Never once did any adult in my life asked me what it was like to be an 12-year-old girl who lived alone with an alcoholic father. After our relatives brought my father and I back from Florida so he could go in to recovery, the focus was on him and his recovery. Not one person every asked me what my life was like in Florida.
I think the best way for me to describe what it was like to live with an alcoholic father who also happen to be a pedophile and the person who sold me into trafficking, was to make myself invisible.
At the time, I didn’t realize I was making myself invisible in order to protect myself from the dangerous adults in my life. I knew I was really good at being invisible because kids and teachers began commenting that they missed me in a class or at lunch. I was there, I just hid inside inside one of my beloved books. Books became my cloak of invisibility. I could get so lost in a book that the outside world disappeared from me and apparently, I from it. This invisibility thing was key to my survival, until it became the cage in which I lived.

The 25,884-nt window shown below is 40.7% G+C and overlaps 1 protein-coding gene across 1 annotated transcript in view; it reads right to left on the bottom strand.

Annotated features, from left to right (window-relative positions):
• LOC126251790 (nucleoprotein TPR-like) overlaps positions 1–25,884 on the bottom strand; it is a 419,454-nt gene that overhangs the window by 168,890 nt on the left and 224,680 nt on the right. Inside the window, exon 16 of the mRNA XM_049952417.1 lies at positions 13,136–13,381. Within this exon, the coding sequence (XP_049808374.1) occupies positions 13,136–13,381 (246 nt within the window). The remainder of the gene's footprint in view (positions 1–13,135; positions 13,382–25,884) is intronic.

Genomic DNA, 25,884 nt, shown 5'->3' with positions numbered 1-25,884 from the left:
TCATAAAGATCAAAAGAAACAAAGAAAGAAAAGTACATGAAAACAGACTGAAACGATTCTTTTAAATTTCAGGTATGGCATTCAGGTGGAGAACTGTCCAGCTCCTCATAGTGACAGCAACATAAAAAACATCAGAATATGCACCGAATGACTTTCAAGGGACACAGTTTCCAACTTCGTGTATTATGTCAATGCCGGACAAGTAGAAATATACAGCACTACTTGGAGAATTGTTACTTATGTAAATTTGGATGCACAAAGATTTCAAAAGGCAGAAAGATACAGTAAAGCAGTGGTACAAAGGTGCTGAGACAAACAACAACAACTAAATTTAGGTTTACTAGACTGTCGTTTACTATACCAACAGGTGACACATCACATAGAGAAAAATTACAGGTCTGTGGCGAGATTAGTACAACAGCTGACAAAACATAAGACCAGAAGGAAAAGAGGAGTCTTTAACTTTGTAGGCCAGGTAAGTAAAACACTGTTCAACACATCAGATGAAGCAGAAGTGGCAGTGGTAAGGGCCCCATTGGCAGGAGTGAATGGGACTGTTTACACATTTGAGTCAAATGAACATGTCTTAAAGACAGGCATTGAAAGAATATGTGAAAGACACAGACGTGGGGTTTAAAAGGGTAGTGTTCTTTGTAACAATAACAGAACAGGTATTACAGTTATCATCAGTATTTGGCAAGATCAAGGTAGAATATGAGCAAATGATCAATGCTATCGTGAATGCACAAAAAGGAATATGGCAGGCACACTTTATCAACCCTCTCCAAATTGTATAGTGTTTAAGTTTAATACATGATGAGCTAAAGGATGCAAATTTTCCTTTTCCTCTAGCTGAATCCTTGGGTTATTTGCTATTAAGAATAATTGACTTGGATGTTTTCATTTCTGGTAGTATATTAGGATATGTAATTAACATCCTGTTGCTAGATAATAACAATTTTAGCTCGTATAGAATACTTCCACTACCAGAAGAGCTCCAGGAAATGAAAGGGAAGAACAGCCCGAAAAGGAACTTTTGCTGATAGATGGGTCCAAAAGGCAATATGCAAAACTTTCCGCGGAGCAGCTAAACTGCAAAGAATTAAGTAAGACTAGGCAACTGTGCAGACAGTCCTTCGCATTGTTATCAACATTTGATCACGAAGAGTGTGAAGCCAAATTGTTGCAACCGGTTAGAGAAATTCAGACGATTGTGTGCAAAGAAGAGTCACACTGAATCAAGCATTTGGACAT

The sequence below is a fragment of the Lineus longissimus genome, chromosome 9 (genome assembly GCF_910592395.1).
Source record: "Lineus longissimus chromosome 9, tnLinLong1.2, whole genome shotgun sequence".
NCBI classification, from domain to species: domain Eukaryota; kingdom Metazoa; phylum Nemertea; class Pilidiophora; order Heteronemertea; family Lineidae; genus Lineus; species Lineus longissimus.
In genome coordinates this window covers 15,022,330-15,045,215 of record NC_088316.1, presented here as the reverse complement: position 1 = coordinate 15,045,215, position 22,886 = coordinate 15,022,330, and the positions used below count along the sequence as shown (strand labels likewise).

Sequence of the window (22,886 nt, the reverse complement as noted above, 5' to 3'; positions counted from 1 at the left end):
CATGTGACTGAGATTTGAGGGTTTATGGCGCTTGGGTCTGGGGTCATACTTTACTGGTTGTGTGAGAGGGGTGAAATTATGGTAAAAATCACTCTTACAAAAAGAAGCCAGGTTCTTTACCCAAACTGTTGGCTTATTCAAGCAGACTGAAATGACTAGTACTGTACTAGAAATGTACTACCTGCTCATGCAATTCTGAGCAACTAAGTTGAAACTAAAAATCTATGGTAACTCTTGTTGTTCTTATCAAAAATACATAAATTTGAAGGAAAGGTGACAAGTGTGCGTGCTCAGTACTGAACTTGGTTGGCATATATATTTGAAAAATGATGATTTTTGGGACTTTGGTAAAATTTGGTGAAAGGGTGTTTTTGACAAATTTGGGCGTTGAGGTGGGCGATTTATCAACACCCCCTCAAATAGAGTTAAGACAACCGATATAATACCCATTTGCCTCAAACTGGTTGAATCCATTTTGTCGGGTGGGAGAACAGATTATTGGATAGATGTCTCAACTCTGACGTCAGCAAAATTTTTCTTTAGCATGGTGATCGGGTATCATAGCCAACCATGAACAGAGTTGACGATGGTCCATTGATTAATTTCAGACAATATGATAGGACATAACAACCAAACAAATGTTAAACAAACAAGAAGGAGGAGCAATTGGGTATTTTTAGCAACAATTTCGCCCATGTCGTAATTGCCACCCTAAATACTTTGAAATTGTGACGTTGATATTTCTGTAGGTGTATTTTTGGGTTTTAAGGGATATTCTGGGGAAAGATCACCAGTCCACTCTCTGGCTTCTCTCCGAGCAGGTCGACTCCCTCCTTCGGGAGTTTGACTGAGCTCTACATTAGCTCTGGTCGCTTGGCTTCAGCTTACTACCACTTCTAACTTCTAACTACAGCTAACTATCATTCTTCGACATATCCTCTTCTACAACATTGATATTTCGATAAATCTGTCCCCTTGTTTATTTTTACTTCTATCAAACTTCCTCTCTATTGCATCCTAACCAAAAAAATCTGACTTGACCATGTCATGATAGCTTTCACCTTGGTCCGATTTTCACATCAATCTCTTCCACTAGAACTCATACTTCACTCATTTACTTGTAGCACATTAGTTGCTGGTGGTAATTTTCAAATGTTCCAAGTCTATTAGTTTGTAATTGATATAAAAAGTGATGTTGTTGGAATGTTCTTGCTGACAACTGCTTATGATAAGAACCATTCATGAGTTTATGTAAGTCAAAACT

As an adult traveling along my own healing journey, I began to realize I no longer had to be invisible. I had something of value to offer to the world and my hiding no longer served me or the people around me. So, I made a point to make eye contact with every person I encountered. I began saying hello to strangers. Making eye contact and offering these simple greetings led to conversations, which led to connections and new friends. I discovered that in some way, most of us feel invisible and all we are looking for is that one person who sees us.
There is nothing more validating than to connect with another human being. That connection can only happen when we offer ourselves out in to the world.